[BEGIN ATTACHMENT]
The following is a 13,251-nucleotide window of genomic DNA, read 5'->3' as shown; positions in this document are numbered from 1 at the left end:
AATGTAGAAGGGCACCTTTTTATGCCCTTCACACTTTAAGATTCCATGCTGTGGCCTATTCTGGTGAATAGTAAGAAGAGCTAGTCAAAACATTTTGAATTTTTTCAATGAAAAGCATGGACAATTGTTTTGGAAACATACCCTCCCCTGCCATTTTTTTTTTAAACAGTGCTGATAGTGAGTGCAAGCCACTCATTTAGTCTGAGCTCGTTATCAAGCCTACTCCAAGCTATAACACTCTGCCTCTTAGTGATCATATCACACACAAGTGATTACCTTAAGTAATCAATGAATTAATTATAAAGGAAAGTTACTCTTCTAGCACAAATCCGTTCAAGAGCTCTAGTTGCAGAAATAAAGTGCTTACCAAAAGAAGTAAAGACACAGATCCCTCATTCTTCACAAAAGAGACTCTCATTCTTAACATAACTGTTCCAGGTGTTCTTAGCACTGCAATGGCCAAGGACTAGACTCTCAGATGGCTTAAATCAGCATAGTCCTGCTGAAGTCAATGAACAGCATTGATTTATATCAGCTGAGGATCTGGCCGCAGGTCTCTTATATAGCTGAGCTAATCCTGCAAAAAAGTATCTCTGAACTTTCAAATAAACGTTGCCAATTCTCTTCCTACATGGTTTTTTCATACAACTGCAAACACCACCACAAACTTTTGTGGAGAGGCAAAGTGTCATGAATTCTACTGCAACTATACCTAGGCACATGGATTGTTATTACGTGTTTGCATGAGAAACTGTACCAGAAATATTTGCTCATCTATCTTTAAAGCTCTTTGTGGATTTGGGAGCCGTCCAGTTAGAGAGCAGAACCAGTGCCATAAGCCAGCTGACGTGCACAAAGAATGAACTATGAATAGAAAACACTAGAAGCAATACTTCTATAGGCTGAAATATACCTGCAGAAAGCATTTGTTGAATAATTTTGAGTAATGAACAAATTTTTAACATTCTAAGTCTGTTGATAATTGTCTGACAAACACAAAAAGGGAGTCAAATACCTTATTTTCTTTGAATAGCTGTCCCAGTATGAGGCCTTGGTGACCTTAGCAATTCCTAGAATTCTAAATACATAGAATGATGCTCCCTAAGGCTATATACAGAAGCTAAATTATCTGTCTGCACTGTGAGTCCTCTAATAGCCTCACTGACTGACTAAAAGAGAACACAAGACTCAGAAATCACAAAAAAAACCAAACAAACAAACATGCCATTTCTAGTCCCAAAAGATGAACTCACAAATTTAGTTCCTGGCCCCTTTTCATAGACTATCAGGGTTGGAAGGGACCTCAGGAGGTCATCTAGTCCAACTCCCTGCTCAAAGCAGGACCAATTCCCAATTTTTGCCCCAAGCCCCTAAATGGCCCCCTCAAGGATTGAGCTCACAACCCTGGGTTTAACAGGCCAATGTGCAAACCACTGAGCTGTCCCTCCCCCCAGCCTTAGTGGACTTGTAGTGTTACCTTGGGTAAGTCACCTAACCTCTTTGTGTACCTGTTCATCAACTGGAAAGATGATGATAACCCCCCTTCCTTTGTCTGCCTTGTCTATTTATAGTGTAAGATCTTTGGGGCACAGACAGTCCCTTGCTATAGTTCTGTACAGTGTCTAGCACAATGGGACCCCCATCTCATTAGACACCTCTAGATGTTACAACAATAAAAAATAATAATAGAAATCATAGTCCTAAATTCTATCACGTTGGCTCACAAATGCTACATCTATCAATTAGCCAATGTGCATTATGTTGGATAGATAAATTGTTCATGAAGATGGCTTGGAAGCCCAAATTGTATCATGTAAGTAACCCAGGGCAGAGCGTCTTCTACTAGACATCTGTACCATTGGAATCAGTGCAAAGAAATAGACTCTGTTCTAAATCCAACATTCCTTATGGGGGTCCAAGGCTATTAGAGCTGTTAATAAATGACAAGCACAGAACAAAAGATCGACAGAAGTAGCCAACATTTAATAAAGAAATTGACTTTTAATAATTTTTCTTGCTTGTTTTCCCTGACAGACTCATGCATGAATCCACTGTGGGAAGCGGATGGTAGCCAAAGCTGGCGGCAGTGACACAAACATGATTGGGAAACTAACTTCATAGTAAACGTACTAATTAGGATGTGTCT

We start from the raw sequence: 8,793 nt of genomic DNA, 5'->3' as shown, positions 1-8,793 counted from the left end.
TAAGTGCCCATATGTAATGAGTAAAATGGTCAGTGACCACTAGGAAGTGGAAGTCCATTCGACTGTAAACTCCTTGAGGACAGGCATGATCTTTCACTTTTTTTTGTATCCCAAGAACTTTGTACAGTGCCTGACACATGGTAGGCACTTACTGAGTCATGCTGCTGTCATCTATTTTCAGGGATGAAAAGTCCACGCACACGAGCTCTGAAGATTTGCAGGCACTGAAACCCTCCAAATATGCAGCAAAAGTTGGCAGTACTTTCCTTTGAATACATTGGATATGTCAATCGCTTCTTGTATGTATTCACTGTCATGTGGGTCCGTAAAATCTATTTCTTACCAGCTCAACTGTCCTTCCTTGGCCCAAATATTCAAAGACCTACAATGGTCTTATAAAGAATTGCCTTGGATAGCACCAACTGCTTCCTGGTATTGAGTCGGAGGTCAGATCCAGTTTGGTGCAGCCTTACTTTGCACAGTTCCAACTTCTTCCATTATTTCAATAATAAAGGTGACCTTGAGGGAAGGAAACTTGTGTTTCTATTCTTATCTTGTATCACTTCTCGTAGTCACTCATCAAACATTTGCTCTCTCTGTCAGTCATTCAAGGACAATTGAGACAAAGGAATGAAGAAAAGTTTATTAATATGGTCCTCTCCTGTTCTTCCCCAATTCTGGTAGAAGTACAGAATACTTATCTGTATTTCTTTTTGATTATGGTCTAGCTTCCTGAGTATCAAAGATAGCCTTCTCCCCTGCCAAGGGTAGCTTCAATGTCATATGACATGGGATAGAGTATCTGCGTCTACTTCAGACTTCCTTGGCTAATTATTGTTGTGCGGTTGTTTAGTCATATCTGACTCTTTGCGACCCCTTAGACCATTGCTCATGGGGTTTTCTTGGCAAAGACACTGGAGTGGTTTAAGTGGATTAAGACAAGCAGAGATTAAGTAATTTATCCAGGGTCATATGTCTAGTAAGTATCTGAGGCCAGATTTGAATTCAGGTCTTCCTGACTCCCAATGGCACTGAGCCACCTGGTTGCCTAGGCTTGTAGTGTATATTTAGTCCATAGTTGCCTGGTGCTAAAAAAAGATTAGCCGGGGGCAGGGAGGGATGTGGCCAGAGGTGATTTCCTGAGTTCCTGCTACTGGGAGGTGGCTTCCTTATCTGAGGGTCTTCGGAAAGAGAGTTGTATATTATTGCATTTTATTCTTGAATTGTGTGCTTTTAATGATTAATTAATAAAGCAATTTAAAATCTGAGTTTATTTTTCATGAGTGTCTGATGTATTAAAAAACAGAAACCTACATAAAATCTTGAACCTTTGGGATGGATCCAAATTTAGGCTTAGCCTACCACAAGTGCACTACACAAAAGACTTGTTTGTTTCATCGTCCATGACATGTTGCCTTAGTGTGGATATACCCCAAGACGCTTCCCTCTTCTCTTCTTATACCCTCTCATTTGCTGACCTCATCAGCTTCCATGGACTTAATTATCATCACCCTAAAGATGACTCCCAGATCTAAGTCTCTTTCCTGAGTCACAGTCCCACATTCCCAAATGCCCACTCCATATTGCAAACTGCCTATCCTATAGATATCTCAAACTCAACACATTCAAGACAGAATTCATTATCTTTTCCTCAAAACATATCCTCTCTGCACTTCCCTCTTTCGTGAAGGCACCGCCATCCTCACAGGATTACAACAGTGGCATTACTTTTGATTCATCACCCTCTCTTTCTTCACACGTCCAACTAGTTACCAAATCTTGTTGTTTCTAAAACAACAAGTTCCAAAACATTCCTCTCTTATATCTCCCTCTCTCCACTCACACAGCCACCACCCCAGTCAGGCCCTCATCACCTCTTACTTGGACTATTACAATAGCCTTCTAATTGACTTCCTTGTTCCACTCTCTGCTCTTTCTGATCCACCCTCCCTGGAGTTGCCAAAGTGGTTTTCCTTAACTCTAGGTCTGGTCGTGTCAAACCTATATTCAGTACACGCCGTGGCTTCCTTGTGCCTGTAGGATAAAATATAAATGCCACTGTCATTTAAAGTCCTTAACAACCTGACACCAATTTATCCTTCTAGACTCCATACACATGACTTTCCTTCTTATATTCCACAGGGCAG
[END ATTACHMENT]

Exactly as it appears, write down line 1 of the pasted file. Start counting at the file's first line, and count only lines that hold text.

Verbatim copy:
The following is a 13,251-nucleotide window of genomic DNA, read 5'->3' as shown; positions in this document are numbered from 1 at the left end: